Happy holidays, Willis Park
Published 4:39 pm Friday, November 14, 2008
It’s that time of year when we hear heated arguments for and against placing religious displays in public places.
This week, the Supreme Court heard arguments from a Utah religious sect seeking placement of another religious monument next to the Ten Commandments already on display in a city public park.
The issue might pop up again this year in Bainbridge as George and Nancy Nutting wish to place their live nativity scene in Willis Park again as they have in years past. George was fairly certain they would return even though as city regulations require, that it must be manned with live people, and they could only do it for three days. Rules, rules, rules.
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Bainbridge College professor John Vanzo will be displaying “The Celebration of Buddha’s Birth,” in Willis Park on Dec. 23-25.
Both displays certainly espouse a religious point of view.
City crews have been busy this week placing the usual seasonal decorations in Willis Park including the giant Santa on the corner of Broughton and West streets, shady brown beard and all.
The argument now before the Supreme Court involves a small religious sect in Pleasant Grove, Utah, called the Summums, who want to erect “The Seven Aphorisms of Summum.” They say since the city government allows other religious monuments in the city park—The Ten Commandments for example—they too should be allowed to display their “Seven Aphorisms,” which they say were given to Moses on Mount Sinai along with the Ten Commandments. Moses destroyed the tablet containing the aphorisms because he believed the people were not ready to receive them, the Summums say.
The case before the Supreme Court Justices tests whether or not a public body can select which religious sect can place their objects on public property, once another item is already in place. The question is, does this infringe upon the civil right of freedom of speech?
So are we at a crossroads where we accept all or none or some? Who decides?
For example, if the city of Bainbridge allows a nativity scene in Willis Park, or the Celebration of Buddha, even if only for three days, and if everyone abides by the city’s eight pages of rules, will the city have to allow any group of any political or religious persuasion to erect whatever they want to promote their views on public land?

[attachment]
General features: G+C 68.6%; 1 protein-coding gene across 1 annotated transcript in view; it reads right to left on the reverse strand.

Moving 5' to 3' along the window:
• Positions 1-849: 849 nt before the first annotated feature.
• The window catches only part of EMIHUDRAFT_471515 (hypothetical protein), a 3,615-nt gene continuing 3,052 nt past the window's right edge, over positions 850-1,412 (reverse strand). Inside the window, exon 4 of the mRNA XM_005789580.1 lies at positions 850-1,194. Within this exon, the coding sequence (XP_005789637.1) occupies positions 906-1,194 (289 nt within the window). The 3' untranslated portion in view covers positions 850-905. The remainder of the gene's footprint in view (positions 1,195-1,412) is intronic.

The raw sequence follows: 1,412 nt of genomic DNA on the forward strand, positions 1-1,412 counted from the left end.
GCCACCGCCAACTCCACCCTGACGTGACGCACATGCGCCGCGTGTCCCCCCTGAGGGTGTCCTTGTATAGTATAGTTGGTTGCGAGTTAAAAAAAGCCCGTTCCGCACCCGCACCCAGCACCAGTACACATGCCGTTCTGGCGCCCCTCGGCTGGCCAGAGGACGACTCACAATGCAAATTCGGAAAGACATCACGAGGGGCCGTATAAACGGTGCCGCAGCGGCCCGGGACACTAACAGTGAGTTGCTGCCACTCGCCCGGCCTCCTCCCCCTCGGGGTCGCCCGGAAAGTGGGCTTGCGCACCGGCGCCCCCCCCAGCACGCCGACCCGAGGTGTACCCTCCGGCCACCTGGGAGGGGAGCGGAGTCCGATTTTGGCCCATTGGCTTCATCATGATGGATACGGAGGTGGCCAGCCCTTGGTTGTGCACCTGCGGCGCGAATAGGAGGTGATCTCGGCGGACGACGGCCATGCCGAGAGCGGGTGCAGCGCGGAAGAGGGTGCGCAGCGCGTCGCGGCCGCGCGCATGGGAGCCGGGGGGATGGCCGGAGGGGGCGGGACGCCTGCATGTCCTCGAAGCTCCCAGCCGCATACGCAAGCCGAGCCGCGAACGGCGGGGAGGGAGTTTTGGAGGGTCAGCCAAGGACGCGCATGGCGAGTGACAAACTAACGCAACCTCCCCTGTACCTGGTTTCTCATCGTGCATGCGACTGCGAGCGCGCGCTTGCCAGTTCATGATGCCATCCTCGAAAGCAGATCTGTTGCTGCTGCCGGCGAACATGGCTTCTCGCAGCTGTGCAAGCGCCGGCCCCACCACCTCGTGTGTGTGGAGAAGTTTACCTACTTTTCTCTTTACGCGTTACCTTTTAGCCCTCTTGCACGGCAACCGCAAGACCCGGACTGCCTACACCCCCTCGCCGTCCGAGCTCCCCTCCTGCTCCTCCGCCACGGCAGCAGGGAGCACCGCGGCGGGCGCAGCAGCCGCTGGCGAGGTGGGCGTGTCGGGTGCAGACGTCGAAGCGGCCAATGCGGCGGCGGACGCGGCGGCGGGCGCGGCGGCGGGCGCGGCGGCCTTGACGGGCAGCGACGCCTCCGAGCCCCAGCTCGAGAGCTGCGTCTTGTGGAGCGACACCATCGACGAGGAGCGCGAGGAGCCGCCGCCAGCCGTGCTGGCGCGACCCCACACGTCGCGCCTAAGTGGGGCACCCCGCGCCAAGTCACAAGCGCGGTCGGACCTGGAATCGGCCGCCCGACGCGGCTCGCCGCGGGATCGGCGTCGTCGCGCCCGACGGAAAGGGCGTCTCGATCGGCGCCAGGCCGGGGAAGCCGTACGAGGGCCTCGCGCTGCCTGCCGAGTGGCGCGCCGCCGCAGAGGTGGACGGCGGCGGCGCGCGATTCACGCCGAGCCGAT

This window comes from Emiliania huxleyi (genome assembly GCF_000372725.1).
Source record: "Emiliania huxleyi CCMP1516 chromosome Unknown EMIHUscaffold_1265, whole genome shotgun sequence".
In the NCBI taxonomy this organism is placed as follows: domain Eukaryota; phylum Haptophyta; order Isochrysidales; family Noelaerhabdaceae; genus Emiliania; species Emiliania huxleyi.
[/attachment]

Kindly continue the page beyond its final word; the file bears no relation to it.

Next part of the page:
For argument purposes, let’s say Bainbridge City Council decides to do away with all forms of religious monuments or displays. We accept Christmas as a religious event as well as a holiday event. The decorations depict both. As we drive around Bainbridge and look at the city’s decorations now going up, are the candles and bells considered religious or holiday decorations? Both may be considered religious symbols.
In the Willis Park, a lighted holiday decoration depicts four carolers holding what we assume are music books. We assume they are portraying the singing of Christmas Carols, which can be considered religious. Dressed as they are as 18th Century English carolers, it’s a good bet they’re not singing “Frosty the Snowman.”
Will the carolers have got to go?
The candles and the bells decorating city light posts and banners spanning city streets, could these be considered religious icons.
If so, will they have to come down?
If all others go, so then must the nativity scene and Buddha’s birthday.
Of course there’s a way around all of this. All items are allowable under my single classification. Designate everything as “holiday decorations,” and if you secretly want to consider some decorations religious, and some seasonal, then you have the First Amendment civil right to do so. Just keep it to yourself.
You might say, “who sez only the City of Bainbridge can put up decorations in the park or over the streets. It’s our town, isn’t it? It’s our park, isn’t it?”
But does this mean if you accept the Statue of Liberty, do you have to accept the Statue of Tyranny? Or monuments and displays dedicated to a plethora of political fanatics who through the centuries have caused an equal plethora of horrific human suffering?
I can see it now—a new monument is requested for Willis Park honoring the Union Soldier. City Council turns it down. A lawsuit ensues. All the way to the Supreme Court. Court says Freedom of Speech. One of the great civil liberties of America. Can’t be denied. Gotta allow it. Alternative? Take down the Civil War monument. Fair is fair. Equal opportunity under the law.
…Happy Thanksgiving, everyone. Merry Christmas. Happy New Year.